The first act of cruelty that contributes to Macbeth’s downfall is the murder of Duncan. After contemplating the consequences associated with planning the murder, Macbeth kills Duncan, convinced that it is the only way he can become king. Following the murder, Macbeth becomes overwhelmed with shock and begins to experience auditory hallucinations. Upon experiencing shock, Macbeth is unaware that he brings back the daggers from the crime. Commanded by Lady Macbeth to return the daggers to the scene, he claims, “I am afraid to think what I have done.” Riddled with guilt, Macbeth feels remorse.
It is not as much in the beginning, but later on it is very noticeable. Macbeth unlike others is very affected by his mental deterioration, causing him act very differently in a not so good way. It is unfortunate that he could not control himself, because in the end, all did not go well. It is very likely that the cause of Macbeth’s death was due to his mental deterioration. Overall, it should be taught not to let mental unstableness control someone's
Macbeth had over the course of the three stages of evil many downfalls such as his love of life and friends. He previously had a brother and a father figure but he killed them for greatness and envy. In return for these murders, he obtained everything he wanted until he wondered if it was worth all he had done all the people he had killed to have it and then all he had was justly taken from him. His psyche evolved many times throughout the play but it evolved most when he committed a murder in which it was someone close to him. He had friends and relationships but lost to his temptation and that is what ultimately destroyed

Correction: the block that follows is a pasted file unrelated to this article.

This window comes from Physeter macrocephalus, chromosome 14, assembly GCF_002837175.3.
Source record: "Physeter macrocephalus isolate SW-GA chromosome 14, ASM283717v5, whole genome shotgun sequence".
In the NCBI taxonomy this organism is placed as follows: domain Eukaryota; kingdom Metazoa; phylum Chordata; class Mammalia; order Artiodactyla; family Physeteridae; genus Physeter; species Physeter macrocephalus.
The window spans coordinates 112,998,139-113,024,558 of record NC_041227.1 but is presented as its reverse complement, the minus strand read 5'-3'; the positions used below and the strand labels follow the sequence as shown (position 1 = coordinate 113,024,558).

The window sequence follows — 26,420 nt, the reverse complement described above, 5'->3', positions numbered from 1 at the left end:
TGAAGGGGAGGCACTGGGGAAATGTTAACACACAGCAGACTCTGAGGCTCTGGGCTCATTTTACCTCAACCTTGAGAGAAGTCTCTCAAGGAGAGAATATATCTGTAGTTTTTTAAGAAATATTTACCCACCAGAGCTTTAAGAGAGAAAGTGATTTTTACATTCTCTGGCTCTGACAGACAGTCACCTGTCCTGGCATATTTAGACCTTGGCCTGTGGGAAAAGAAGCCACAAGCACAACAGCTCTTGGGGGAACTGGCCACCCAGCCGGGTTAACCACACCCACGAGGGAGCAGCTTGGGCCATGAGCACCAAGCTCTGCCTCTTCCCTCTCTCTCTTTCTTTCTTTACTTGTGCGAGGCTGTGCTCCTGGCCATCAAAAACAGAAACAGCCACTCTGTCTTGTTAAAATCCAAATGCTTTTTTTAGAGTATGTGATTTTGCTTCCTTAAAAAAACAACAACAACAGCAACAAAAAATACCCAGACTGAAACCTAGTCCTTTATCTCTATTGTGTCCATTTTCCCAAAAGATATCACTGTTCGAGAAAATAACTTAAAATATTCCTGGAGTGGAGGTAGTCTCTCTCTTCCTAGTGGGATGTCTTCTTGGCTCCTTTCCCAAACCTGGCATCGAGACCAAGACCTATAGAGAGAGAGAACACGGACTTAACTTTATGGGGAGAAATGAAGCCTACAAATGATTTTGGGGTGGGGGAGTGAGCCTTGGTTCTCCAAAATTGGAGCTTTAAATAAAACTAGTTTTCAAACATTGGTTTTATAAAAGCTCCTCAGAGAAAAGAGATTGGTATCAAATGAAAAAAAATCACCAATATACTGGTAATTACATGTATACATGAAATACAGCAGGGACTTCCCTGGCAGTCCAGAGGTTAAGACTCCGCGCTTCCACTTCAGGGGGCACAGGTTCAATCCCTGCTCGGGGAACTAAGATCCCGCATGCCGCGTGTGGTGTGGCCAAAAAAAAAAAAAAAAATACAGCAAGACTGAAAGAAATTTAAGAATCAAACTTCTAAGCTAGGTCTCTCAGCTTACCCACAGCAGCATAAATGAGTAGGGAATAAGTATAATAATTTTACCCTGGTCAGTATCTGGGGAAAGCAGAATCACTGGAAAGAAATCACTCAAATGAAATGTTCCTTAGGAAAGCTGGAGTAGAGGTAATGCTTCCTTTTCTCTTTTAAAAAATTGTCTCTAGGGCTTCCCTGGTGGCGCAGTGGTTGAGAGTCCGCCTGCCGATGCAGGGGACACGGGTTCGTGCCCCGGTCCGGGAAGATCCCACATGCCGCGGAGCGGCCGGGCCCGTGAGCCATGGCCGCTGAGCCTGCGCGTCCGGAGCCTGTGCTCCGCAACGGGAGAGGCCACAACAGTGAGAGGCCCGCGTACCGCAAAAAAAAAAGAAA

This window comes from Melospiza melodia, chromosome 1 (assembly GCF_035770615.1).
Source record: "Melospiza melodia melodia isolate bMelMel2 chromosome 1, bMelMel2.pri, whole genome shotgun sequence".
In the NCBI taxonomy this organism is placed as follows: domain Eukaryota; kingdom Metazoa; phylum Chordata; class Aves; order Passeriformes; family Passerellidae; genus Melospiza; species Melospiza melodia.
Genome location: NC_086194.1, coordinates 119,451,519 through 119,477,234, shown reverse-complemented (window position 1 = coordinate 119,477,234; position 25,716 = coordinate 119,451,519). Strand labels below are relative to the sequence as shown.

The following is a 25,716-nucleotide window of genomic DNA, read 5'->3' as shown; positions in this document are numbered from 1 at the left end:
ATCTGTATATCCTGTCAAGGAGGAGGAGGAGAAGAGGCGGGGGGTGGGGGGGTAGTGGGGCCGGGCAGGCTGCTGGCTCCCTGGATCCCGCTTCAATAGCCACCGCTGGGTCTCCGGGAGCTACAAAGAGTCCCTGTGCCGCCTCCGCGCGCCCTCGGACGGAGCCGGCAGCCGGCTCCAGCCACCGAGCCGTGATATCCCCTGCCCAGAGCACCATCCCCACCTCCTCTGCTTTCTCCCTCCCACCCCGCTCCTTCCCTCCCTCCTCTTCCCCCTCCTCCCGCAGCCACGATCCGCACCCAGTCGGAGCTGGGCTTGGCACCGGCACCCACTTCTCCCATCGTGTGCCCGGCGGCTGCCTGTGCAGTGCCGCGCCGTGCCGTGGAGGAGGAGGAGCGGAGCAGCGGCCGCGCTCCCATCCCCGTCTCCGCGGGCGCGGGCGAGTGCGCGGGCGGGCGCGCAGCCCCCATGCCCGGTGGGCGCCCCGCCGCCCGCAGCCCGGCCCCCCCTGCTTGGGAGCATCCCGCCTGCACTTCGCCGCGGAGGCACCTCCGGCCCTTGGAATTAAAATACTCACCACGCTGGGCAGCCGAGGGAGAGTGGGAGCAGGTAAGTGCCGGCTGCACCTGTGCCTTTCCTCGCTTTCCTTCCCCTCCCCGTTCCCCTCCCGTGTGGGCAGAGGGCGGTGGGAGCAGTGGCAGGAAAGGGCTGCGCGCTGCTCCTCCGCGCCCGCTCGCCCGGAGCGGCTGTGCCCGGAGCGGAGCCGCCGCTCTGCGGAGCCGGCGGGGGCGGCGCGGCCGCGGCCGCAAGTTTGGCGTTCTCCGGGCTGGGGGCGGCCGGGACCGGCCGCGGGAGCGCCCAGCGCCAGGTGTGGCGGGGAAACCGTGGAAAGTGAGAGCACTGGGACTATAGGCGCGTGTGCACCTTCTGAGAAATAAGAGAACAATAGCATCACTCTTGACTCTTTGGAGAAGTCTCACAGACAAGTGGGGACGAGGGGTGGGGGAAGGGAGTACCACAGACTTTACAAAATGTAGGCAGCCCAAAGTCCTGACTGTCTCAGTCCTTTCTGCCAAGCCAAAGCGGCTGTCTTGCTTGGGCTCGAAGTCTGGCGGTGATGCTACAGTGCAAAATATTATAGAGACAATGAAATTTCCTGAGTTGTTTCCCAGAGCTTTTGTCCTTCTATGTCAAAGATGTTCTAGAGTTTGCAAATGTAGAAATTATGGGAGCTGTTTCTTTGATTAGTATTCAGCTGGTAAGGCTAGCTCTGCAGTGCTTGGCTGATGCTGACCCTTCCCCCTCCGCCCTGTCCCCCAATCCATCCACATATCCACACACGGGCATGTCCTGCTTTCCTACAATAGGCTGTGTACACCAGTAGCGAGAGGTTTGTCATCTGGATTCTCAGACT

Macbeth’s psyche throughout the play begins to develop a very schizophrenic way of functioning, which is simply based off of the surroundings Macbeth experiences. Macbeth’s efforts to achieve and secure his power are committed blindly, and this is simply seen through his ruthless acts of murder. Beginning with the murder of Duncan, Macbeth commits the murder without a second thought, but prior to it he falls into a hallucination where he looks upon a dagger which provokes the murder in the first place. Further on in the play, once he achieves the throne, Macbeth looks back on Banquo’s fortune and recalls that his offspring was alleged to have had the throne in the future. To prevent this, Macbeth orders to have both Banquo and his son murdered.
Macbeth and Madness Imagine the President of the United States admitting to having mental instability. This scenario may rattle some, but it plays out in William Shakespeare’s tragedy, Macbeth. The play’s title character uses violence to maintain power but gradually plummets into mental illness. In Macbeth, Shakespeare asserts that power drives the title character and his wife, Lady Macbeth, to insanity, particularly after conspiring to murder his cousin Duncan, the King of Scotland, in order to attain authority. Before the murder, Macbeth foreshadows the possible repercussions; afterward, he experiences an immediate sense of remorse.